4. Optimize description
When you set up a group you need to create a summary about your group and a full description. Craft these carefully! The summary serves as the page description that appears in Google Search results, so it will be key to ensure your page does well if people are searching in Google. Use the longer description to give members a thumbnail sketch of your group’s interests, goals and activities. This is where you entice members to include your group as one of only 50 that LinkedIn allows them to join.
5. Create a welcome banner
The page banner is a slider, but only the first slide features your hero image. After that, content is determined by the items in your list of Manager’s Choice posts. (Click the Search tab to access the Manager’s Choice list.) To create a welcome message for the slider, first post a welcome message to the Discussions. Then set the order of Manager’s Choice items so that your welcome message is first in the list. When your banner image slides over, users will see the welcome message next. You can create additional posts that help users with the group, such as etiquette when posting.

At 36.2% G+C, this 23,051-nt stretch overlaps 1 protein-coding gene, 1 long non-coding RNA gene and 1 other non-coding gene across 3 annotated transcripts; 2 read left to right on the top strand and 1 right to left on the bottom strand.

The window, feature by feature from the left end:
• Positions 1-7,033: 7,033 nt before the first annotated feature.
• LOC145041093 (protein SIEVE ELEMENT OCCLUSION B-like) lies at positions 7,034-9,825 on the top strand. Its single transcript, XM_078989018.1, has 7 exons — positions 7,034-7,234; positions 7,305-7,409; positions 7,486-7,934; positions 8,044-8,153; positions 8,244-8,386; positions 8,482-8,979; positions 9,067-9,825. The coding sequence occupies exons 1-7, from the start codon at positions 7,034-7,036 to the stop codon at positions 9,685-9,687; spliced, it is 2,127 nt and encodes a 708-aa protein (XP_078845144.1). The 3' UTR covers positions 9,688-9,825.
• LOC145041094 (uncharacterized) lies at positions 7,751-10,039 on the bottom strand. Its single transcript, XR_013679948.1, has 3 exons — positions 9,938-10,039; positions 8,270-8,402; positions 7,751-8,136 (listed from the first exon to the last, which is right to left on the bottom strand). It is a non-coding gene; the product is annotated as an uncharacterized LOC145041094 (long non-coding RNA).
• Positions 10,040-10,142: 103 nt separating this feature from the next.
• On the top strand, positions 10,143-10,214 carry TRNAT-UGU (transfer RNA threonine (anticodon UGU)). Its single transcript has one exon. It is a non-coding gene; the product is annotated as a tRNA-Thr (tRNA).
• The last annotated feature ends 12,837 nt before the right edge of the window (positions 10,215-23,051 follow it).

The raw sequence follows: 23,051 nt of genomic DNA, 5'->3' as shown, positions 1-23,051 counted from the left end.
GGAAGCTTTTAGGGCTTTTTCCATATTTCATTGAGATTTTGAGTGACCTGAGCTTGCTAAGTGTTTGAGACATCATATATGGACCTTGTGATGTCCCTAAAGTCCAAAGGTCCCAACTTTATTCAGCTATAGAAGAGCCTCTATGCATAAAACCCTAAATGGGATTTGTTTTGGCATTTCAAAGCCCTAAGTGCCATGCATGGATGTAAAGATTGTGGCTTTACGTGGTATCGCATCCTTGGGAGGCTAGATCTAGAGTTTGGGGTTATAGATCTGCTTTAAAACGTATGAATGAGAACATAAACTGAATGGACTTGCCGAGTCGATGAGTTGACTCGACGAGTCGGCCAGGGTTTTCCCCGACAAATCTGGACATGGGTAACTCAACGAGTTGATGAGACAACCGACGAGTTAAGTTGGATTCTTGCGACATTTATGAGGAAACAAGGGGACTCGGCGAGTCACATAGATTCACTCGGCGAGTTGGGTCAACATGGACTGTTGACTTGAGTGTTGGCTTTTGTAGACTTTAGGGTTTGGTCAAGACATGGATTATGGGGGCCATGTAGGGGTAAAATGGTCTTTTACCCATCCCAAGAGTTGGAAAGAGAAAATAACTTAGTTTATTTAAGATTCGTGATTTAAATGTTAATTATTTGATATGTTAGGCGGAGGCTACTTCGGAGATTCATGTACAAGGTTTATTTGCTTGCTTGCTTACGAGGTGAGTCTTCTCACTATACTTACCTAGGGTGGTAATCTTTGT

6. Create an automated jobs feed
Remember your audience! Many LinkedIn users are networking to look for jobs. Your group’s Jobs tab provides a place to discuss and post jobs. The tab gives you the option of creating an automated jobs feed that pulls in job opportunities from across LinkedIn. Click on the Jobs tab, and click Edit in the Create a Feed box. Choose keywords that align most closely with your group’s topics. You might need to fine-tune the keywords to get the most relevant jobs. You can also customize the feed by selecting various filters such as countries, junctions, industries and experience. Be sure to let users know about your jobs feed in your messaging. You can also create a post and make it a Manager’s Choice so it appears in your banner area (see #5). If you try to put more than ten discussions in your Manager’s Choice list, you might encounter bugs with the list. Keep it to ten or less and things should work fine.
7. Create a URL shortener